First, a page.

By Vijitha Yapa

Here’s an incredible book authored by two former spies – A. S. Dulat of India’s RAW and Asad Durrani of Pakistan’s ISI with attendant analysis by journalist Aditya Sinha. The Research and Analysis Wing (RAW) is the foreign intelligence agency of India. It’s a well-known name in Sri Lanka because of the role the agency played in training LTTE cadres and maintaining relations with other militant groups.

Evidently, former Indian PM Rajiv Gandhi was fascinated by RAW. Dulat claims that Gandhi “relied too much on the agency” and was believed to have met with its agents at 10.30 p.m. every night.

The authors also claim that current National Security Advisor Ajit Doval who was also involved with RAW had been instrumental in persuading Prime Minister Ranil Wickremesinghe to permit President Maithripala Sirisena to contest the presidential election in 2015 as the common candidate.

Apparently, Doval was also responsible for convincing Sirisena to move out of the SLFP. All this was because the Indians were unhappy with then president Mahinda Rajapaksa and his leniency towards China.

Unfortunately, the book does not examine RAW’s activities in Sri Lanka. Instead, it concentrates more on India’s and Pakistan’s activities in Kashmir, and formulation of policy. But the views expressed provide insights into the attitudes of the two governments.

Durrani avers that India is a strictly status quo power and improving relations with Pakistan, even if this is not limited to Kashmir, calls for compromise. Since peace requires compromise on certain policies, it’s possibly why the price of peace is at times higher than that of conflict.

He also contends that when unrest begins, the state’s first reaction is to crackdown on protesters. There is a fear that any delay could exacerbate the spread of violence. The first response is a military one and the situation is contained regardless of public opinion. The parties should then be willing to talk and address grievances.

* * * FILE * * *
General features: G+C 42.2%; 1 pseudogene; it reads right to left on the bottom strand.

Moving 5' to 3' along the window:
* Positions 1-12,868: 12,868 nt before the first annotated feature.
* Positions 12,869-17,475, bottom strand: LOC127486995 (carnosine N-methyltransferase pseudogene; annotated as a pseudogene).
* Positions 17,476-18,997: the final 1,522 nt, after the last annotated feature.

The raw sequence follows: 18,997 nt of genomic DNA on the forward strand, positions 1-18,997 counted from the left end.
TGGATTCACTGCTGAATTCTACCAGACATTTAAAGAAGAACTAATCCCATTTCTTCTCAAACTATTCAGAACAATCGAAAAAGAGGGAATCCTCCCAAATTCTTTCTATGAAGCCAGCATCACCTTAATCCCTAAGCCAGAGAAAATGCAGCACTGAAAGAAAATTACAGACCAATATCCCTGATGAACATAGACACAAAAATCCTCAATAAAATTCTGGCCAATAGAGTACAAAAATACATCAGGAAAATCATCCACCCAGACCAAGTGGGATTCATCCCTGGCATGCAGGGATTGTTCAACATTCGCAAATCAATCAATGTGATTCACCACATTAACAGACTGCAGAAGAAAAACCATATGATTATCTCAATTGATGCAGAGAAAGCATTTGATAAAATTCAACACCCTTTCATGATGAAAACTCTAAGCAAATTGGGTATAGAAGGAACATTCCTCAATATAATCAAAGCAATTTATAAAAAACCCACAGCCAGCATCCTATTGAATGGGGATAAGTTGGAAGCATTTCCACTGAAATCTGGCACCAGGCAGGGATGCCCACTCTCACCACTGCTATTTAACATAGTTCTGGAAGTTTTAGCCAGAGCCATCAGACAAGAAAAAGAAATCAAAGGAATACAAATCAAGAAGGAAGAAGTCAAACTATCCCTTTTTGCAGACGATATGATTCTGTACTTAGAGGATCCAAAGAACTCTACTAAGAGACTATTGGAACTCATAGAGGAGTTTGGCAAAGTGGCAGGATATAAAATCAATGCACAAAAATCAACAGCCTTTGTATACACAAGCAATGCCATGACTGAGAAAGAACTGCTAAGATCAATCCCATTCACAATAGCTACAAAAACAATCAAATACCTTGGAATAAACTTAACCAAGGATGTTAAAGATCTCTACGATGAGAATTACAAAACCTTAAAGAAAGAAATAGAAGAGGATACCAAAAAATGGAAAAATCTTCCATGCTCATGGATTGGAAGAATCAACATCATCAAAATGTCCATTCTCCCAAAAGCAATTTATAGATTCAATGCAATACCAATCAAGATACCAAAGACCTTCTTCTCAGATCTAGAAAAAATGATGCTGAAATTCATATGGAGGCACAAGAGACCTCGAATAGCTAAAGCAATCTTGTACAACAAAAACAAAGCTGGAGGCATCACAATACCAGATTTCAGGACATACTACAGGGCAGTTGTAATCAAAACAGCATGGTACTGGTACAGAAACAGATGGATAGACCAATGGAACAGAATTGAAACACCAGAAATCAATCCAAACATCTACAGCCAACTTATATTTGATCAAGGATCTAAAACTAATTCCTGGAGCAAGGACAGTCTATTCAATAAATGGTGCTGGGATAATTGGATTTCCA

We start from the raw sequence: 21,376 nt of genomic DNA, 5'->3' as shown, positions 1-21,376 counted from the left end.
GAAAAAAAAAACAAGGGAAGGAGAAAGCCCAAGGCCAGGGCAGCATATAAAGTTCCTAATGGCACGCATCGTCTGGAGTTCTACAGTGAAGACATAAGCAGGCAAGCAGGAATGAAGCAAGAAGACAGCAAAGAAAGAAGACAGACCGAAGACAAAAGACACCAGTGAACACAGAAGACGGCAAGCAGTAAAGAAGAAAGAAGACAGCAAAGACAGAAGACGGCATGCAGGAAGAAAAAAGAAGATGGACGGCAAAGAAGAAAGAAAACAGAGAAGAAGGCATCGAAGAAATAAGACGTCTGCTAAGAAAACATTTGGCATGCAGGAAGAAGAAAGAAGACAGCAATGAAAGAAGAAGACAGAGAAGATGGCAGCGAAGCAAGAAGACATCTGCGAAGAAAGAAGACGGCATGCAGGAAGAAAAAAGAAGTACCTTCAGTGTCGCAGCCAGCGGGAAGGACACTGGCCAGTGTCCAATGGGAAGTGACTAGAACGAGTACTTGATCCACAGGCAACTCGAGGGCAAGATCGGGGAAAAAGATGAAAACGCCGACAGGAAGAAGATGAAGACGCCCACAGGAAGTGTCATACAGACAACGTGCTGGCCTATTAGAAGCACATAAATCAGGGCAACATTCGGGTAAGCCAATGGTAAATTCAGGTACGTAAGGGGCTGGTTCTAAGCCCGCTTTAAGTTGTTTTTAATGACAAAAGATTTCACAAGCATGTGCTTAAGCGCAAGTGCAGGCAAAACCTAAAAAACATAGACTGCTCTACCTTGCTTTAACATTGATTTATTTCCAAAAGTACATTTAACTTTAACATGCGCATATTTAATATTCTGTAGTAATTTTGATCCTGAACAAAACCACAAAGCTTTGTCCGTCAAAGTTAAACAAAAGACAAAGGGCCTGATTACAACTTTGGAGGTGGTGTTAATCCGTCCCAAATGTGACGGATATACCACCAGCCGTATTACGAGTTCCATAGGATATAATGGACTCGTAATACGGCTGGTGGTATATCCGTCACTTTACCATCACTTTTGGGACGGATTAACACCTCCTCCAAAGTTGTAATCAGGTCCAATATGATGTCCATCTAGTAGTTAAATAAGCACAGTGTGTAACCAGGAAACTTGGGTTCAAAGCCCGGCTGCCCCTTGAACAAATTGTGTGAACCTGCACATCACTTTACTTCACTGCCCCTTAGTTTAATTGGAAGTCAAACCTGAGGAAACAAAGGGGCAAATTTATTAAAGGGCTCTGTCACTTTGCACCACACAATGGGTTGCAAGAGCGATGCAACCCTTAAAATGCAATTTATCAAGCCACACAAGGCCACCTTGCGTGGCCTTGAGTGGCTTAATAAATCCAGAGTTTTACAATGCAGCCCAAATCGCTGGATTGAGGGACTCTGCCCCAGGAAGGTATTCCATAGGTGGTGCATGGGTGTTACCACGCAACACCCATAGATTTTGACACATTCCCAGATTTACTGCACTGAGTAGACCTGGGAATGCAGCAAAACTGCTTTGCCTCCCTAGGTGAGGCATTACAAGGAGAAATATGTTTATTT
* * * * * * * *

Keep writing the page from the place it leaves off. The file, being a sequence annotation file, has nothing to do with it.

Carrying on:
Once an incident is contained, the reaction is that there’s no need for anything more. This is why Durrani feels there will be no meaningful talks on Kashmir between India and Pakistan in the foreseeable future.

Isn’t this happening in Sri Lanka too?

Virtually every day, there are protests highlighting various grievances. If the protesters get close to parliament or presidential offices, the police respond with tear gas and water cannon.

But are the grievances addressed?

The government’s attitude is that since there is freedom to demonstrate now unlike during the previous regime, that alone is sufficient and no further intervention is required.

Dulat asks what the basic problem between India and Pakistan is. The Pakistani High Commissioner says that in Chandigarh, the trouble between India and Pakistan is based on misunderstanding. He then responds with a knockout punch: “What is the misunderstanding when there is no understanding?”

With governments and personalities changing in both Pakistan and India, the continuation of any feasible dialogue doesn’t seem possible. When Dulat talks about proxies being used by Pakistan, he has no answer when Durrani asks about the Indian creation of ‘Mukti Bahini’ in Bangladesh (then known as East Pakistan) during the War of Liberation in 1971.

Durrani says that the one thing common to both countries is the media war and adds that RAW financed an Indian TV station to the tune of US$ 25 million so that it would work for the agency.

Revelations that the Pakistanis cooperated with the US in finding Osama Bin Laden and let the Americans take credit for the capture has led to controversy in Pakistan. Referring to the arrest in 2016 of former Indian naval officer Kulbhushan Jadhav on charges of espionage, Dulat says: “If this was a RAW operation and he was a RAW spy, then it’s a pretty sloppy operation.”

Both Dulat and Durrani feel that a two-year term is not sufficient to head an intelligence agency; they point out that in Israel, the term is six years. Durrani also has strong views on the CIA, which he describes as a great organisation but a third-rate intelligence agency. The authors believe that their respective agencies are burdened with the analysis of intelligence in addition to its collection.

There is banter too. Upon Durrani’s claim that ISI works on a shoestring budget, Dulat replies that RAW has no budget because it isn’t funded by the CIA.

The book provides plenty of insight into the policies of both governments. But it’s a pity that the editing is poor, and dialogue in Hindi and Urdu is not translated, leaving foreigners in the dark about what is being said.